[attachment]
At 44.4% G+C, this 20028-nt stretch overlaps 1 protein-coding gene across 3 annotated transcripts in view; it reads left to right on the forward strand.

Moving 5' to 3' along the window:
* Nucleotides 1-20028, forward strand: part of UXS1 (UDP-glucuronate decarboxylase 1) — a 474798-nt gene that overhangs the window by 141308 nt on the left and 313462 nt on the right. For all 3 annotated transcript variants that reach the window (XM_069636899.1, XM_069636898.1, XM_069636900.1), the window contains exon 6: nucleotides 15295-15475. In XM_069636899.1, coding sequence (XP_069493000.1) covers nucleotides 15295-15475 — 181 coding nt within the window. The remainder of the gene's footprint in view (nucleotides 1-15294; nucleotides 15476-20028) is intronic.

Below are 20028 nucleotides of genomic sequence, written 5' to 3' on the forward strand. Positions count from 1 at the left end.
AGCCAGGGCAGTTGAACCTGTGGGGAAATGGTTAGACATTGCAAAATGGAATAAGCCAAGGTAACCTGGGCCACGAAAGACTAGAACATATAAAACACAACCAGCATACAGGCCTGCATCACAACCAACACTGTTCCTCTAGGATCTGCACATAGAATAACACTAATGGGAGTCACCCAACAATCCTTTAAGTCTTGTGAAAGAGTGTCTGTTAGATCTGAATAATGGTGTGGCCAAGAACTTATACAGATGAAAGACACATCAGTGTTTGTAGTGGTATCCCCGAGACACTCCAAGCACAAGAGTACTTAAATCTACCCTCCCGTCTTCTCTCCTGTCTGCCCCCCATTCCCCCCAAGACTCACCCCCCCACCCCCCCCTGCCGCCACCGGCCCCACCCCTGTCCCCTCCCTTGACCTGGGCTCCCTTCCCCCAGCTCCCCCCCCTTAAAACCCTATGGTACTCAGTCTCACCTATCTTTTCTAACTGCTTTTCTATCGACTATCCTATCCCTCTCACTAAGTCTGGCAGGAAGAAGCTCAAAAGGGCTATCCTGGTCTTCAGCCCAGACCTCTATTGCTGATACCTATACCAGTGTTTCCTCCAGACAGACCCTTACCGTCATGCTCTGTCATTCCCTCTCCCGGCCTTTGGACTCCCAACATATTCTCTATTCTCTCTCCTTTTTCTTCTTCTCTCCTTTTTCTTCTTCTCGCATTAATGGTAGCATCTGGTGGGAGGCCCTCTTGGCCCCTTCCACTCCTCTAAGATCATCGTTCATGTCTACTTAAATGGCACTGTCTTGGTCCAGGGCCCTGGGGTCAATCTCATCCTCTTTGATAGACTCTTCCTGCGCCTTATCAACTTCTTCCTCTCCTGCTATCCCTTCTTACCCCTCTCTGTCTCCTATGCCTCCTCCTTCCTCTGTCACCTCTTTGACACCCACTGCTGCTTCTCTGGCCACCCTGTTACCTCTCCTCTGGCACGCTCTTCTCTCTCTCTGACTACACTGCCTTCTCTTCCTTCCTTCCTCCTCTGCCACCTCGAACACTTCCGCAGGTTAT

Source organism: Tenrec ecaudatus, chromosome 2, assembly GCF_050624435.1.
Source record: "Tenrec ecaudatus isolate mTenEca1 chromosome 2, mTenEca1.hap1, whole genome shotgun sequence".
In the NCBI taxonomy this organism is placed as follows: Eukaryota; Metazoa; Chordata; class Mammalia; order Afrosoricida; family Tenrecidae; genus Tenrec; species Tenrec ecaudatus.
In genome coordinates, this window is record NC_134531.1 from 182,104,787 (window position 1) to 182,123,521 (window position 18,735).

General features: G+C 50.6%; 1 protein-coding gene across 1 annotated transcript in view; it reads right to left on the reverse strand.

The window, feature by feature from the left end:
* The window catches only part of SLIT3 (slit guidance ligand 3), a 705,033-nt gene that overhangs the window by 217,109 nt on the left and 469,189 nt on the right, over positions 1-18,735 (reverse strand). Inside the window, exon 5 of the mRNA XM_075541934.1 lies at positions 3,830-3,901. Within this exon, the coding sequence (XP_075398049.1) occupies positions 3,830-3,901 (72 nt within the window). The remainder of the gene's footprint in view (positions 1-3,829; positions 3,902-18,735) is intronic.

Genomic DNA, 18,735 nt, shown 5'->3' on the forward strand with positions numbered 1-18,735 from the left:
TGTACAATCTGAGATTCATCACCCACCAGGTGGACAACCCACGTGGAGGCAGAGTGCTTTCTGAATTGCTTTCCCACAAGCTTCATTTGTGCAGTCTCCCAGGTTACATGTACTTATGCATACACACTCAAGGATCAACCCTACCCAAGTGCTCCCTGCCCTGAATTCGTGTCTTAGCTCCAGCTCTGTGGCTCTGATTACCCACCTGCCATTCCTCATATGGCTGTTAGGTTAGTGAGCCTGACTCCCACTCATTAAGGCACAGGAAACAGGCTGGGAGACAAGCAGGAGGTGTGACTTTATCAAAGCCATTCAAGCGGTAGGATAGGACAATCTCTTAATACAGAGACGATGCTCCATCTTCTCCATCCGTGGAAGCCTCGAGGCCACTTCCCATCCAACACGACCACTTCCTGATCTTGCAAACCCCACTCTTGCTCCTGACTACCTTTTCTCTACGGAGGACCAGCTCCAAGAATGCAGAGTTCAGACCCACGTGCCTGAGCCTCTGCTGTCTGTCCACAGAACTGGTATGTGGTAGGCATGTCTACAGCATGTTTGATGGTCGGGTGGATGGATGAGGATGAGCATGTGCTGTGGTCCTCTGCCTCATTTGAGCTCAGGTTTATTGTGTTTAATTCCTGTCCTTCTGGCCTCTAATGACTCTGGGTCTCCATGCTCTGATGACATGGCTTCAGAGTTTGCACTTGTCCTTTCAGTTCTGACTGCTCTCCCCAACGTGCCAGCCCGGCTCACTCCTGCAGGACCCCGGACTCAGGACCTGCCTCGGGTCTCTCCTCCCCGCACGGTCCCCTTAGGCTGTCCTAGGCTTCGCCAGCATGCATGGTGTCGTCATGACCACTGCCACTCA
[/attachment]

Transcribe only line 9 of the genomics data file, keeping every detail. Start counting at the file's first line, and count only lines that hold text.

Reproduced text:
In genome coordinates, this window is record NC_134531.1 from 182,104,787 (window position 1) to 182,123,521 (window position 18,735).